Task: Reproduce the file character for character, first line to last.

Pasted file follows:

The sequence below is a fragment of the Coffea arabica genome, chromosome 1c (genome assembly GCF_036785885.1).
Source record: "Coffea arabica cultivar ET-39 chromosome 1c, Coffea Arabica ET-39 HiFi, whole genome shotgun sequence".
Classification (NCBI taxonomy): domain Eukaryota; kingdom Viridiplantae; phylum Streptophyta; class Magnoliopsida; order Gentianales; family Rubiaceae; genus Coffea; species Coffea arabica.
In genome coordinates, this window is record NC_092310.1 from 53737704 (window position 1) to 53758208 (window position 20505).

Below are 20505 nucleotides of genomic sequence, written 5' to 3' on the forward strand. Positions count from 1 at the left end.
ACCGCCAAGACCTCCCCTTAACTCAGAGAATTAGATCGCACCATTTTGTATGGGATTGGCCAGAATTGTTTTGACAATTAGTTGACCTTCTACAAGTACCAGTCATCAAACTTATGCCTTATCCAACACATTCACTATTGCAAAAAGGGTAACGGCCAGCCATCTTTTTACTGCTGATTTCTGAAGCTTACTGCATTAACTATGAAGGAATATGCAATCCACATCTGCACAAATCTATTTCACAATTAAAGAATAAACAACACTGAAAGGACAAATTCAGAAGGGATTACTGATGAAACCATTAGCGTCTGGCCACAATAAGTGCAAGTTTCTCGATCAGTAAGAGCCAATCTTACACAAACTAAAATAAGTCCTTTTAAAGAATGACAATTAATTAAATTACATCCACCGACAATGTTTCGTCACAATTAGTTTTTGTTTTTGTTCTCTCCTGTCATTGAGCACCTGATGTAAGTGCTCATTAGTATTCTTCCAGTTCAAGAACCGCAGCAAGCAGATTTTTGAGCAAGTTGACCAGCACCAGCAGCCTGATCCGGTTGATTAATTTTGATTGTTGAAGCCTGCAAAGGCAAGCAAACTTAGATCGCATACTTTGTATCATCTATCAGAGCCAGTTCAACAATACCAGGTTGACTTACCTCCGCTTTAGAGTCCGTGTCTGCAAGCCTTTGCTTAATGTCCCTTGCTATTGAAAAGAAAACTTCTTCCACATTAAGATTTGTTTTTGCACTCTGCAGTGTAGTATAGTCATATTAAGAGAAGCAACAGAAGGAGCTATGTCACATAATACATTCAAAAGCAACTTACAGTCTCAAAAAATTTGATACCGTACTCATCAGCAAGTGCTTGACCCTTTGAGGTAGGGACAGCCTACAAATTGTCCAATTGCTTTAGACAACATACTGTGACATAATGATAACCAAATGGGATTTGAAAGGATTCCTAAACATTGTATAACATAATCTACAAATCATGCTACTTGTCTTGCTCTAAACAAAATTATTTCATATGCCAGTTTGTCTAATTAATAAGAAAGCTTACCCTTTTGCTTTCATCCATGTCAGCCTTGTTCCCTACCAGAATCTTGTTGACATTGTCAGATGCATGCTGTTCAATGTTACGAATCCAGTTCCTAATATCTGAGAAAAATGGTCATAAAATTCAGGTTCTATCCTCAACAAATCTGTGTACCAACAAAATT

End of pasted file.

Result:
The sequence below is a fragment of the Coffea arabica genome, chromosome 1c (genome assembly GCF_036785885.1).
Source record: "Coffea arabica cultivar ET-39 chromosome 1c, Coffea Arabica ET-39 HiFi, whole genome shotgun sequence".
Classification (NCBI taxonomy): domain Eukaryota; kingdom Viridiplantae; phylum Streptophyta; class Magnoliopsida; order Gentianales; family Rubiaceae; genus Coffea; species Coffea arabica.
In genome coordinates, this window is record NC_092310.1 from 53737704 (window position 1) to 53758208 (window position 20505).

Below are 20505 nucleotides of genomic sequence, written 5' to 3' on the forward strand. Positions count from 1 at the left end.
ACCGCCAAGACCTCCCCTTAACTCAGAGAATTAGATCGCACCATTTTGTATGGGATTGGCCAGAATTGTTTTGACAATTAGTTGACCTTCTACAAGTACCAGTCATCAAACTTATGCCTTATCCAACACATTCACTATTGCAAAAAGGGTAACGGCCAGCCATCTTTTTACTGCTGATTTCTGAAGCTTACTGCATTAACTATGAAGGAATATGCAATCCACATCTGCACAAATCTATTTCACAATTAAAGAATAAACAACACTGAAAGGACAAATTCAGAAGGGATTACTGATGAAACCATTAGCGTCTGGCCACAATAAGTGCAAGTTTCTCGATCAGTAAGAGCCAATCTTACACAAACTAAAATAAGTCCTTTTAAAGAATGACAATTAATTAAATTACATCCACCGACAATGTTTCGTCACAATTAGTTTTTGTTTTTGTTCTCTCCTGTCATTGAGCACCTGATGTAAGTGCTCATTAGTATTCTTCCAGTTCAAGAACCGCAGCAAGCAGATTTTTGAGCAAGTTGACCAGCACCAGCAGCCTGATCCGGTTGATTAATTTTGATTGTTGAAGCCTGCAAAGGCAAGCAAACTTAGATCGCATACTTTGTATCATCTATCAGAGCCAGTTCAACAATACCAGGTTGACTTACCTCCGCTTTAGAGTCCGTGTCTGCAAGCCTTTGCTTAATGTCCCTTGCTATTGAAAAGAAAACTTCTTCCACATTAAGATTTGTTTTTGCACTCTGCAGTGTAGTATAGTCATATTAAGAGAAGCAACAGAAGGAGCTATGTCACATAATACATTCAAAAGCAACTTACAGTCTCAAAAAATTTGATACCGTACTCATCAGCAAGTGCTTGACCCTTTGAGGTAGGGACAGCCTACAAATTGTCCAATTGCTTTAGACAACATACTGTGACATAATGATAACCAAATGGGATTTGAAAGGATTCCTAAACATTGTATAACATAATCTACAAATCATGCTACTTGTCTTGCTCTAAACAAAATTATTTCATATGCCAGTTTGTCTAATTAATAAGAAAGCTTACCCTTTTGCTTTCATCCATGTCAGCCTTGTTCCCTACCAGAATCTTGTTGACATTGTCAGATGCATGCTGTTCAATGTTACGAATCCAGTTCCTAATATCTGAGAAAAATGGTCATAAAATTCAGGTTCTATCCTCAACAAATCTGTGTACCAACAAAATT